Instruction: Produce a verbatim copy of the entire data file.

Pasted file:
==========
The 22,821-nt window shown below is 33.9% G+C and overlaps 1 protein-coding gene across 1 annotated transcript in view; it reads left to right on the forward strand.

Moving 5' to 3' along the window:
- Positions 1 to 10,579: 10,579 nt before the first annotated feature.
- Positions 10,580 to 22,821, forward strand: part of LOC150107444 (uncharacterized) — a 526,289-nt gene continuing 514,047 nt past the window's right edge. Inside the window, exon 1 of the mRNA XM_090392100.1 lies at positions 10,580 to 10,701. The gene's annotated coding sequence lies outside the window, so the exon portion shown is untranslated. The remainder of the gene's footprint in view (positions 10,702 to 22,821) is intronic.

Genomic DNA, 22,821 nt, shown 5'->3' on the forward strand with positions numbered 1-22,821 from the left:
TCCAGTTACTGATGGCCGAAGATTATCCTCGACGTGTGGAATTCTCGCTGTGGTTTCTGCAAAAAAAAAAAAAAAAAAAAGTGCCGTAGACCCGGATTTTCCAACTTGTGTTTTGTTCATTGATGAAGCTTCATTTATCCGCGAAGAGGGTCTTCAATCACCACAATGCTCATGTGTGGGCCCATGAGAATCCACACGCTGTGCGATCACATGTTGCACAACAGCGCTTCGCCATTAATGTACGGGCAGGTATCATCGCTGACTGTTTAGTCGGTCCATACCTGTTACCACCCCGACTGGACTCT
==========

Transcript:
The 22,821-nt window shown below is 33.9% G+C and overlaps 1 protein-coding gene across 1 annotated transcript in view; it reads left to right on the forward strand.

Moving 5' to 3' along the window:
- Positions 1 to 10,579: 10,579 nt before the first annotated feature.
- Positions 10,580 to 22,821, forward strand: part of LOC150107444 (uncharacterized) — a 526,289-nt gene continuing 514,047 nt past the window's right edge. Inside the window, exon 1 of the mRNA XM_090392100.1 lies at positions 10,580 to 10,701. The gene's annotated coding sequence lies outside the window, so the exon portion shown is untranslated. The remainder of the gene's footprint in view (positions 10,702 to 22,821) is intronic.

Genomic DNA, 22,821 nt, shown 5'->3' on the forward strand with positions numbered 1-22,821 from the left:
TCCAGTTACTGATGGCCGAAGATTATCCTCGACGTGTGGAATTCTCGCTGTGGTTTCTGCAAAAAAAAAAAAAAAAAAAAGTGCCGTAGACCCGGATTTTCCAACTTGTGTTTTGTTCATTGATGAAGCTTCATTTATCCGCGAAGAGGGTCTTCAATCACCACAATGCTCATGTGTGGGCCCATGAGAATCCACACGCTGTGCGATCACATGTTGCACAACAGCGCTTCGCCATTAATGTACGGGCAGGTATCATCGCTGACTGTTTAGTCGGTCCATACCTGTTACCACCCCGACTGGACTCT